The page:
Hopeful romantics start your engines - Tanabata Festival, also known as the Star Festival, is nigh.
Although - to confuse things slightly it is celebrated on either July or August 7 depending on where you are in Japan or who you are with.
The extremely abbreviated version of ONE of the fables behind the festival is that two young lovers not of this earth (let's call them dalliancing deities - in this case represented by stars) were forced apart by father/god, as penance for neglecting their chores due to spending too much time together. Sometime later, feeling sorry for the couple who were desperate to hang out - the father/god agreed to allow them to meet just once a year, on the 7th day of the 7th month. Yes July is the 7th month to us but according to the Chinese Lunar Calendar February is the first month meaning August is the 7th. All clear now?
The streets are lined with long paper streamers representing the notes written to each other across the milky way (or possibly the tails of a shooting star - that's my personal interpretation anyway) and long strips of fabric or textiles (the chick star apparently had to do a lot of catch up on her weaving to prove herself worthy of re-meeting her star lover) - or is that from another version of the story? Smaller paper notes with messages of love and hope - or wishes for good handwriting or sewing apparently - are tied onto branches. As are paper stars - and twinkling lights - very pretty.
There's yet another rendition of the fable which involves burying some sandals under bamboo or some such thing - hence the green tubes... but now I'm even confusing myself. No matter what it's a fun, glittery party! And it is free - all you have to do is go for a walk.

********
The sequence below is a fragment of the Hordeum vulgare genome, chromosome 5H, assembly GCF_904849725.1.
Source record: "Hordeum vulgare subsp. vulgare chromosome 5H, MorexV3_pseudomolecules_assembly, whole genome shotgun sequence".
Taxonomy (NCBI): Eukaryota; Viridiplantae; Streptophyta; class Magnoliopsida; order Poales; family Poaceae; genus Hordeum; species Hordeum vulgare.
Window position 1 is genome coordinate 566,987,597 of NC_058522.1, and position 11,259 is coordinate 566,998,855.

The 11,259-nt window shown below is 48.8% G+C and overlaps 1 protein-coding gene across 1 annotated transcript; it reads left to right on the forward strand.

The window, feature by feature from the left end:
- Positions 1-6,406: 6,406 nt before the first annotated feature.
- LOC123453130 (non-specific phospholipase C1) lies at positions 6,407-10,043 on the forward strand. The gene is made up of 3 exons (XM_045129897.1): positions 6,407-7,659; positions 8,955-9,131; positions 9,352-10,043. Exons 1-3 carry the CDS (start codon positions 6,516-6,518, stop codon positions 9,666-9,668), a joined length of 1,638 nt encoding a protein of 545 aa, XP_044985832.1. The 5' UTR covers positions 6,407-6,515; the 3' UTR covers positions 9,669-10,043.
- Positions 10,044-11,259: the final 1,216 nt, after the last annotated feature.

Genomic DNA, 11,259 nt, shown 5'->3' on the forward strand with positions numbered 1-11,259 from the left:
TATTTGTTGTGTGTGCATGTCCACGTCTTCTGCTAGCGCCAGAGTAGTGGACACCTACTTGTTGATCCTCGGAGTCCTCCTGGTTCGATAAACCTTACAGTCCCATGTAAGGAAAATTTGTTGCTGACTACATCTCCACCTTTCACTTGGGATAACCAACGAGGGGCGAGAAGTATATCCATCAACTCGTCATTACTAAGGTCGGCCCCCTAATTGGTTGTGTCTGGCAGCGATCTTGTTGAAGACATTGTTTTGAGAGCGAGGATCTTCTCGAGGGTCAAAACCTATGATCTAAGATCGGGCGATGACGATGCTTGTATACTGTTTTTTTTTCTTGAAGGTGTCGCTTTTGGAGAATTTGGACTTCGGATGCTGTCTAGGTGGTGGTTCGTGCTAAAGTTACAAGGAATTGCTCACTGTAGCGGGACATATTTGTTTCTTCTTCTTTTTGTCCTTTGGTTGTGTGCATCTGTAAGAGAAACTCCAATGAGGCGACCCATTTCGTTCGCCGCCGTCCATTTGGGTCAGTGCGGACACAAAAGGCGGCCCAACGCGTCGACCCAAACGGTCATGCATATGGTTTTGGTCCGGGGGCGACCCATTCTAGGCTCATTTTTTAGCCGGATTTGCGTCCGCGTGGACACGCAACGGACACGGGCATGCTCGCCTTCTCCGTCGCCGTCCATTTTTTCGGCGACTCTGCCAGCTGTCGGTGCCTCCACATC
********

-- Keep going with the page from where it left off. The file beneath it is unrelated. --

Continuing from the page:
In Kyoto there is an especially lovely gathering along the Kamogawa river (as you will see from these photos). Young women in summer kimono ( Yukata ) wander about hoping to meet the man of their dreams - although I'm not sure exactly how successful they are with all those stars in their eyes.... boom-tish!
And of course there are couples canoodling in corners, swept up in the romance of it all. And possibly casting smug glances at all the single ladies... all the single ladies
And if it rains on the 7th it is said that you will have no chance of finding your mate so pack up, go home and wait for next year. How festive....
We didn't do the yuka thing on this occasion -instead we ate nearby on Kiyamachi dori at Toridori - a place we'd walked by a few times and were keen to try. The split leveled restaurant sported an attractive fit out
but sadly the food wasn't amazing. And more expensive than it should have been.
Spring onion salad with crisp yuba above was just ok.
Summer oden below - with overly fishy dashi jelly and tomatoes - did not float my boat. I did however think it was a great idea. Just not well executed.